Chapter 198380746

See chapter in newspaper

Chapter NumberXXII
Chapter TitleGAUTRAN FINDS A ?FUGE.
Chapter Urlhttp://nla.gov.au/nla.news-article198380746
Full Date1883-08-18
Page Number1
Corrections0
Word Count1096
IllustratedN
Last Corrected0000-00-00
Newspaper TitleEvening Journal (Adelaide, SA : 1869 - 1912)
Trove TitleThe House of White Shadows
article text

THE HOUSE OF WHITE SHADOWS.

BY B. L FAKJEQN, jotbot of " Elftde-o'-Oragij" 11 Joshua Marvel, •'Bread and Cheese and Kisses," "Grif," "Loo. don's Heut," Ae. -

CHAPTEE *gyn OATJTttAW tatpi A REFUGE.

Wheh JohrrVaniAigh found himself alone, bedried-»- - ' " What, the devil I Tired of my company slretidy * That :ii * fine compliment to pay lo a gentleman my brBeding.,Gauta»a I SaqtrviJ" . He li»tene3 j no aaawtir came. "A. Capita! dUappeaiSaoe,\he continued, in a its' wav'iStkioafio. The noene,. tiie timV ,11 agreeing. ' Ibiioee - - not ' Dleaae ' me. ©ovoo heat. meiGtotrwif" . lib shooted. "itdow oot oleaaeme.- > ' J am not ' need u» tobetnMited " wpto po£held.to tkiiipot in Uie£xe«mqn of braMy. too, the ungret. _ __ _ of good llqaop-ia theer wwte. Yon eat ni ow;<Criend,jrithoot parinj its equivalent." atch;. not for & tingle tottnefttfttdlrt shift his from the windows of the Adv6cate> rtu Syr- v Now what induced Mm," h* adntinued after a panse,' * to spirit himself away EO mysteriously ? From the violent faicy be expressed far my company I regarded himas & fiiture; one would nave supposed ho intended to stick to me like a limpet to a rook. Suwenly, -witbpat thyme or reason, and as tfce ; oonvertttkm vraa getting later"" be takes Frenoh leave, and makes L.

ecaroe. I hope he haa not left his ghost behind him^the ghost of pretty Madeline, ft though, when a partnership such _ _ j entered into—deviliah unpleasant and inconvenient It mHat be—it 1B hot dissolved as easily. Pferhaps he was spirited •ayr—wanted, .after the fashion of our dear „jtparioi Bon Giovanni. There was no blup fire about, however, and I smell no brimstone. No; he disappeared of his own prompting. It will repay thinking over. He said kia phantom—even my holy presence could not Jteep her from him. He murdered herrrnot a doubt ofit—and theAdvocate haa roved hia innocence. Were it ppt a tragedy should feel disposed to laugh. . "We were peaking of the Advocate whfen he started IT. But you cannot escape me, Oautran; ,e Bhfl.ll meet again. An aeqoaintanoo- 6bip' aa happily commenoed must not be allowed to drop—nor shall it, while it Buita- my purpose. At length, John Vaaogb, you are learning; to be wise.. You owed yourself to be fleeced, sndked dry, ... u being thrown upon the rooks, stripped of forttme and the means to 'woo it, von strove to live as knaves live, upon the folly of others 1 like youreelf, But you were a poor hand at the trade—you • were never cut. out for a knave, and you. passed through a-succession of reverses so.Infernally hard as almost to break an honest man's heart. It is all over now. I Bee the sun. Brigfht days are before you, John—the old Hays over again; but you. will spend your money more pradently, my lad 4 no squandering:- exact its value; be wise, bold, determined, and you shall not go dotfn with sort-oik to the grave. Edward, tnv old 1 friend, ii I had the liquor I would drink u. : As it is" it was he wafted a mocking kiss towards the House of White Shadows, and patiwitly continued hiq watch. Meanwhile, Gaufcrao had not been idle. Upon quitting Vanbrugh the direction' he took was from the House of White Shadows. Vanbrugh had observed thist and was not aware that itrfasdone to deeieve him. For when Gautraa wai at a safe, distance from Vanbrugh, -out of sight and hearing, he paused, and deliberately set his face towards the villa. He skirted the hill occupied by Vanbrugh, at its base, and walking with -reat caution, pausing frequently to assure . imself that no was alone, andwas not being followed, arrived at the gates of the villa. He tried the gates; they were lockfed. Could bo climb over them He would have risked the danger—they were set with sharp spikeshad be not known that it would take some time, and feared that &ome person, passing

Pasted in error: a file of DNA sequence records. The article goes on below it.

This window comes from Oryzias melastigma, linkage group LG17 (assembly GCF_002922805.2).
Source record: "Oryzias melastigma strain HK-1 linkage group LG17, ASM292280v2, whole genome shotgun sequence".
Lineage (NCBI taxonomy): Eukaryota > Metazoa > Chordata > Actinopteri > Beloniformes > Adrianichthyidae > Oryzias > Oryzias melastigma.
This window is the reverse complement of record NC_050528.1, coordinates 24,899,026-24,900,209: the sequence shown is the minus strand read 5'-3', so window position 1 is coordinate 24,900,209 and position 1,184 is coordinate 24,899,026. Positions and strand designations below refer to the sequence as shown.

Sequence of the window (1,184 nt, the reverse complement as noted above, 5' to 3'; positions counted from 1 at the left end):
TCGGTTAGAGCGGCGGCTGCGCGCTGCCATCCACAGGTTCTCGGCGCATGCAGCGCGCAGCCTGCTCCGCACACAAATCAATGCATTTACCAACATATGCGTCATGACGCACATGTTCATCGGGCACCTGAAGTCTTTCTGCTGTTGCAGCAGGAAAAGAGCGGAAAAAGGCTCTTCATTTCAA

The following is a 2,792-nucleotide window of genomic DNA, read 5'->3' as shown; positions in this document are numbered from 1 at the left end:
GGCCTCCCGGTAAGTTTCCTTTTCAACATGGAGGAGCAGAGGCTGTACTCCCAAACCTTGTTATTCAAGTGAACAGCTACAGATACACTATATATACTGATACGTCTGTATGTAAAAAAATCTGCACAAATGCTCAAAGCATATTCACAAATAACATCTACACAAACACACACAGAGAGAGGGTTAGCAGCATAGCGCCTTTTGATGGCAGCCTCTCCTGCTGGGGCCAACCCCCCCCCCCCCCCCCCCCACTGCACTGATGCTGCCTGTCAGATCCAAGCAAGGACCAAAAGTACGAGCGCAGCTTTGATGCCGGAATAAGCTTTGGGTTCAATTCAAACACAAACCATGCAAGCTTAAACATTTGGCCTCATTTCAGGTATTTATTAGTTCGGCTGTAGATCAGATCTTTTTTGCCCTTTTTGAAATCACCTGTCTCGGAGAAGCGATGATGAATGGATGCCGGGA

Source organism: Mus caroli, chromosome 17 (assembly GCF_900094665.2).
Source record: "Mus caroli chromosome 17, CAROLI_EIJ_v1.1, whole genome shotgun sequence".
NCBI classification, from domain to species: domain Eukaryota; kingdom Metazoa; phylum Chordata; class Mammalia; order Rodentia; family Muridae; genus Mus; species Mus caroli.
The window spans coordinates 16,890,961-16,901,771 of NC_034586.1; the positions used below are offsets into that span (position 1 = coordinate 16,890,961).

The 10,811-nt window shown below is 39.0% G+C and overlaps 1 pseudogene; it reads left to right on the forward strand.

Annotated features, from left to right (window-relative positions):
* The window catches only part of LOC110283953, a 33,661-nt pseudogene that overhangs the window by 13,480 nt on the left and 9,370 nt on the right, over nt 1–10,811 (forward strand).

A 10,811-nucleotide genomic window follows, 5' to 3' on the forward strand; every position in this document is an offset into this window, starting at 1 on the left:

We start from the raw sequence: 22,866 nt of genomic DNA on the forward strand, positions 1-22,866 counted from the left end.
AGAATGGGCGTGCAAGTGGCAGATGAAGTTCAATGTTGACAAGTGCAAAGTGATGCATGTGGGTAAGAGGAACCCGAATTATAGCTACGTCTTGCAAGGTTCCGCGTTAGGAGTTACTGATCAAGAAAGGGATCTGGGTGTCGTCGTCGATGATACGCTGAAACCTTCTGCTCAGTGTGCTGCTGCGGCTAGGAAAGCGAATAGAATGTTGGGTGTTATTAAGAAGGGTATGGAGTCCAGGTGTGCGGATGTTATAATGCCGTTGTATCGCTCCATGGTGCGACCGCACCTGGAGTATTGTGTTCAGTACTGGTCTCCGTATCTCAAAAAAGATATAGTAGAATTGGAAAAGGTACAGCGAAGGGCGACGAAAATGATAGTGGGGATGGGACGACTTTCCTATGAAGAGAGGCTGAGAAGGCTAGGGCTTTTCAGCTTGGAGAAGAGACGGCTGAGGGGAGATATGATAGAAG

through the high road, might detect him. He made his way to the back of the villa, and carefully examined the walla. His eyes were accustomed to darkness, and he oould see pretty clearly ; it was a long time befon he discovered a means of ingress, afforded by an old elm which grew within a few yards of the wall, and the far-spreading branches of which stretched over the grounds. He climbed the tree, aud crept like a cat along the stoutest branch he could find. It bent beneath his weight as he hung suspended from ii». It was a fall of twenty feet, but he risked it. He uulooscd his hands, and dropjwd to the earth, lie was shaken, but not bruised. His purpose thus far was accomplished. Ho was within the grounds of the villa. All was quiet. When he had recovered from the -shock of the fall he stepped warily towards the house. Now and then he was startled and alarmed at .the shadows of the trees which moved athwart hia.path, bat he mastered these terrors, and crept on and on till he heard the soft sound of a clock striking the hour. He paused, asthe Advocate had done, andcoUutedthestrokes—midnight. Whenthe sound had quite died away, he stepped forward, and saw the lights in the study windows. Was anybody there? He guessed shrewdly enough that if the room was occupied it would be by no other person than the Advocate. Well, it was the Advocate he came to see; he had no design of robbery in his mind. He stealthily approached a window, and blessed his good fortune to find that it was partly open. He peered into the study; it was empty. He climbed the sill, and dropped softly into the room. W nat a grand apartment! What costly pictures ana vases, what an array of books and papers1 Beautiful objects met bis eyes which ever way he turned. Theie was the Advocate's chkir—there the table at which he wcote. The Advocate had left the room for a while (this; was Gantran's correct surmise), and intended to return. Lamps folly turned up were proof of this. He looked at the papers on the table. Cpuld he have read he would have seen that man^ of them bore his own name. .On a maaaive sideboard there were bottles filled with liquor, and glasses. He drank three or four glasses rapidly, and then, coiling himself tip in a corner of the roonij in a few moments was fast asleep.